Andy Murray says he should not be guaranteed a knighthood for his historic Wimbledon win.
He told ITV News Sports Editor Steve Scott such recognition should take "a lot more work", but when asked, he admitted he would not turn one down:
David Cameron, Labour leader Ed Miliband, Deputy Prime Minister Nick Clegg and the Scottish National Party's Westminster leader Angus Robertson listened to Murray who sipped from a glass of water as he chatted with the political leaders.
After arriving at Number 10, Andy Murray was taken into the Downing Street garden where he described what it felt like to be a Wimbledon champion.
Who could be the next British Wimbledon champion? Read about the hopefuls here.
Staff lined the corridors of Downing Street to greet Andy Murray as he arrived for a special reception to mark his historic Wimbledon win.
David Cameron will host a reception for Andy Murray at Downing Street this afternoon, together with a group of senior political figures, including Labour leader Ed Miliband.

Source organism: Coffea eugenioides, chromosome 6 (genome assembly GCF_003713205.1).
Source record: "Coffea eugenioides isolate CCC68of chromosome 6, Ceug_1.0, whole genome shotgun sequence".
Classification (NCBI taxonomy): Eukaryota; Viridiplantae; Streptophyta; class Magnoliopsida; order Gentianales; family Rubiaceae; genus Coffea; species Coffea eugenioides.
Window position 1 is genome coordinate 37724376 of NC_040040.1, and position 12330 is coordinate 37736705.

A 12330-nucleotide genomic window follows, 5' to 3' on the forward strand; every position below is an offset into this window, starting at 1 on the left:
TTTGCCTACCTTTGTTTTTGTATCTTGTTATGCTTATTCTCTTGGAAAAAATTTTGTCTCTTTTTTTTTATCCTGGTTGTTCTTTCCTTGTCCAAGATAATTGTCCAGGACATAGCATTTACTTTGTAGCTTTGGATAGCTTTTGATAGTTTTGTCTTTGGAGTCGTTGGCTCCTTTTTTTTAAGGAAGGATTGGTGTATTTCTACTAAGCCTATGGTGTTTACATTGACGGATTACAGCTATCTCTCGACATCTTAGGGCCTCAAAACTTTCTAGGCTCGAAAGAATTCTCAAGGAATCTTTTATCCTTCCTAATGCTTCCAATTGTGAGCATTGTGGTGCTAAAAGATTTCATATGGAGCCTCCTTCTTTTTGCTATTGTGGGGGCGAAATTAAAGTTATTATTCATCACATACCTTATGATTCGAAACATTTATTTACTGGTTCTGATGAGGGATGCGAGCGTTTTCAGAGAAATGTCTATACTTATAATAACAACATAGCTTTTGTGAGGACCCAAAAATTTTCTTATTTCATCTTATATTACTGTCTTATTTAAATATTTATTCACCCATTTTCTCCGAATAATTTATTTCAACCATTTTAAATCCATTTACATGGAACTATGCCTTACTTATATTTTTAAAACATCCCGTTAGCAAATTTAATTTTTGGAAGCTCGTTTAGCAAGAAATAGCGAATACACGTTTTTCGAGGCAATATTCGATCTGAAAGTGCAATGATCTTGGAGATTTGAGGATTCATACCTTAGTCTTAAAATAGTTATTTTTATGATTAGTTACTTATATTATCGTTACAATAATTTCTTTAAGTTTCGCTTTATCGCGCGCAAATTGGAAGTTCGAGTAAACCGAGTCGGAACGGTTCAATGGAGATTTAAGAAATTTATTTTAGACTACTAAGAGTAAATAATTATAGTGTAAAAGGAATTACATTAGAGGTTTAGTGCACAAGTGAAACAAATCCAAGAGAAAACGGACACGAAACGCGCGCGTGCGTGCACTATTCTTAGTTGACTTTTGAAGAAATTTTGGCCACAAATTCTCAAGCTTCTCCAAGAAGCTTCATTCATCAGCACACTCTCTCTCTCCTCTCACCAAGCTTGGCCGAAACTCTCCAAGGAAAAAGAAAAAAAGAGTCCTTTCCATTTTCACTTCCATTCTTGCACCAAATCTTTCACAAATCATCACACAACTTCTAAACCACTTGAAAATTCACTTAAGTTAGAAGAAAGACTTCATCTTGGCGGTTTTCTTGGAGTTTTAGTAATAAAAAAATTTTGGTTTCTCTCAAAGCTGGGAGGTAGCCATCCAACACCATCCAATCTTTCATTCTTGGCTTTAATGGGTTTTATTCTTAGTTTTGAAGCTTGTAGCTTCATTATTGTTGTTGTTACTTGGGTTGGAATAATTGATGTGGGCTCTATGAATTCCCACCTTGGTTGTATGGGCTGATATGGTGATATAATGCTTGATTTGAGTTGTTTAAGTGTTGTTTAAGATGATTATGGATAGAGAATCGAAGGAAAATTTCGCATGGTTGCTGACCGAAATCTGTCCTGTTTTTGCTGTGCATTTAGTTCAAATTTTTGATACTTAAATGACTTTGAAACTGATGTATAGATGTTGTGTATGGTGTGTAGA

Four Jack Russell puppies were born just as Andy Murray was making British sporting history on Centre Court.
The appropriately named Murray, Deuce, Ace and Summer were all born during the final set of Andy Murray's win over Novak Djokovic in the Wimbledon final.
The mother of the puppies, Blossom, was found wandering the streets in Southampton on Friday before she was brought to a Blue Cross re-homing centre to give birth.
Murray was born first before Deuce, Ace and Summer followed.
Kirsty Smith, Animal Welfare Assistant at Blue Cross in Southampton, said: “We couldn't believe it when Blossom went into labour during the Wimbledon final. When the first puppy popped out during the final set, it was a no brainer to name him Murray after the new champion.”
The charity have said that Blossom and her four new-born puppies are all doing well and will be ready to look for new homes in a few weeks’ time.
Andy Murray's Wimbledon victory was watched by a peak of 17.3 million viewers, the BBC said.
The 26-year-old World Number Two beat Serbian world number one Novak Djokovic in straight sets to become the first British man to lift the coveted trophy for 77 years.
The BBC said that Sunday's Men's Final, broadcast on BBC1, attracted a five-minute peak of 17.3 million.
It said that the figure was up on last year's final, which was watched by a peak of 17 million when Murray lost to Roger Federer.
Murray mania hasn't just gripped those in the All England club - it's been spilling out to the whole city. And locals in Wimbledon say Murray's win isn't the only reason 2013 has been one of the best ever. Ruth Banks has more.